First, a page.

NICE backs digital technologies for COPD rehab

NICE backs digital technologies for COPD rehab

More patients in England with chronic obstructive pulmonary disease (COPD) could soon be able to access rehabilitation programmes, after cost-effectiveness watchdog NICE backed NHS use of two digital services.

In new draft guidance, NICE’s medical technologies advisory committee has recommended my mhealth’s myCOPD and SPACE for COPD developed by the University Hospitals of Leicester NHS Trust – to deliver pulmonary rehabilitation for people with the disease.

Both digital technologies offer exercise programmes and education sessions to help people with COPD manage their own condition at home, and under the new guidance can be used in the NHS while more evidence is generated.

Five other digital technologies – Clinitouch, Kaia COPD, Rehab Guru, Wellinks and Active+me REMOTE – were unable to make the grade in this review as further research on their benefits is needed.

COPD has been diagnosed in around 1.17 million people in England, with another 2 million thought to be undiagnosed, and places a major burden on the NHS. It is a long-term, progressive and terminal respiratory condition that causes breathlessness, a persistent chesty cough, persistent wheezing and frequent chest infections.

According to NICE, exacerbations or ‘flare-ups’ caused by COPD – an acute worsening of symptoms – are the second most common cause of emergency hospital admissions, accounting for one in eight of all admissions across the UK.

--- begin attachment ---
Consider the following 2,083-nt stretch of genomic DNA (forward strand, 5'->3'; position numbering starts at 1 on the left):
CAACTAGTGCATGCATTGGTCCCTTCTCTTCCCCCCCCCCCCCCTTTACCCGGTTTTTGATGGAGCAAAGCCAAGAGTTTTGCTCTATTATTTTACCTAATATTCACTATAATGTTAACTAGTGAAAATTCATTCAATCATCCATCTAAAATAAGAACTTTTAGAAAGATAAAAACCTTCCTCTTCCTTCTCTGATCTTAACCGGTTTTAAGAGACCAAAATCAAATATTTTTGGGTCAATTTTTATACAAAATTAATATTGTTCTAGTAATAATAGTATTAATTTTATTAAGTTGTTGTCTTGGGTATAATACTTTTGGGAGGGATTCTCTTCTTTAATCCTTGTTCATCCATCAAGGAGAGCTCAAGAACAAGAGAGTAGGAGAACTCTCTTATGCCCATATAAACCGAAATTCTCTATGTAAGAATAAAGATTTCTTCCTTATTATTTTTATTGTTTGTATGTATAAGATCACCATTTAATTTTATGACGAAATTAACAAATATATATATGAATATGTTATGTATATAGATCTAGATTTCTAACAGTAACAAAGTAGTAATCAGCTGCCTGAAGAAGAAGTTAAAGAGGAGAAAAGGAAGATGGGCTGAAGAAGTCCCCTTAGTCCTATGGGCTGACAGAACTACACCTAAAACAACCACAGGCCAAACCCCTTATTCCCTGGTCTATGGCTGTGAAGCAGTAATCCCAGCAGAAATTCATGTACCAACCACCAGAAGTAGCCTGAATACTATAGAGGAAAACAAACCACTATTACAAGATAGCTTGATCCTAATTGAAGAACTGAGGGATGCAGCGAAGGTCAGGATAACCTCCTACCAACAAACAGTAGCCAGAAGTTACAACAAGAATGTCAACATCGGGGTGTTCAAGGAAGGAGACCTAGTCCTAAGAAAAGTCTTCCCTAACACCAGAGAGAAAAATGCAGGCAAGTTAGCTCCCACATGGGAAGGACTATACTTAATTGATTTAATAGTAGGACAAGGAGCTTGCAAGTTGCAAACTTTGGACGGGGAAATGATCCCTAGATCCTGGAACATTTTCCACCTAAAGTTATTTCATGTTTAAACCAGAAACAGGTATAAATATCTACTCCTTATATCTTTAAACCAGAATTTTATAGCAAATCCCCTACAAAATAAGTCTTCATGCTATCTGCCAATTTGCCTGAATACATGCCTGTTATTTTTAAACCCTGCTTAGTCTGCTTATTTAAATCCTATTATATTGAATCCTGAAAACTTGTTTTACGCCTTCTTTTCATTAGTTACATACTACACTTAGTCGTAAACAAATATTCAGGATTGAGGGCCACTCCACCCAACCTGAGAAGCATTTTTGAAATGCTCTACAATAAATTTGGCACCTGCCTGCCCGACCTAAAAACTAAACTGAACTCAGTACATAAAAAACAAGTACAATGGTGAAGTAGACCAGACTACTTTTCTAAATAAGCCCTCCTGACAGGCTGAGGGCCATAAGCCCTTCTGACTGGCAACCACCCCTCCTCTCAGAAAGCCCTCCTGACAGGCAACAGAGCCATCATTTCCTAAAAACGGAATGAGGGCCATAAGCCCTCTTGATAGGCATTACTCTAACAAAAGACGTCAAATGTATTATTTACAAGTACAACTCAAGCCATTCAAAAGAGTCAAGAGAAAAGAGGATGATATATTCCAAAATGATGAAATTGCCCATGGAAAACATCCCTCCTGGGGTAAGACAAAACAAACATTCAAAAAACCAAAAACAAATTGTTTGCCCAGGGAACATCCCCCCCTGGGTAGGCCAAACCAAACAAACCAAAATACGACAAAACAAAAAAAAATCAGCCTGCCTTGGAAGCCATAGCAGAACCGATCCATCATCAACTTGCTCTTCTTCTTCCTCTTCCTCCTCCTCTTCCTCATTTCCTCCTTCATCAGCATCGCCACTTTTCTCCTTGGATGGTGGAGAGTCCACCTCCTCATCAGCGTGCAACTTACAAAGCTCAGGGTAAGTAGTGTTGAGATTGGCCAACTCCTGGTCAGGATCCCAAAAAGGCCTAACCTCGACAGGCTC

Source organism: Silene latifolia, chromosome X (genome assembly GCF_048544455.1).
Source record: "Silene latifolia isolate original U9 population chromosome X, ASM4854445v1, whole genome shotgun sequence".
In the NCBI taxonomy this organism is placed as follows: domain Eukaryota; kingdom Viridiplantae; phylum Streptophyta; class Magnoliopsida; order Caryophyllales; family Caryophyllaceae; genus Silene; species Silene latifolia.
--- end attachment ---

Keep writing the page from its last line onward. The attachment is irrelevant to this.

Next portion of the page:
Face-to-face rehab programmes can lead to significant improvements in symptoms and quality of life for COPD patients, but getting access to them can be challenging, particularly with the long waiting times for elective procedures in the NHS.

According to the NHS Long Term Plan, they are currently only offered to around 13% of eligible patients, with a focus on those with more severe COPD.

Digital rehab programmes could widen the availability of rehab, offering an option to “people who do not have a service where they live, do not wish to be seen in person, or would prefer not to be treated in person for convenience,” said NICE.

The committee said that they should not however replace face-to-face pulmonary rehab in the care pathway. The guidance also requires the teams behind the digital programmes to contact NICE annually to confirm that evidence is being generated and analysed as planned.

The guidance is the latest in a series generated by NICE covering the use of digital health technologies to relieve pressure on the NHS, with earlier recommendations covering digital weight-loss programmes and therapies for mental health issues and chronic back pain.

21 December, 2023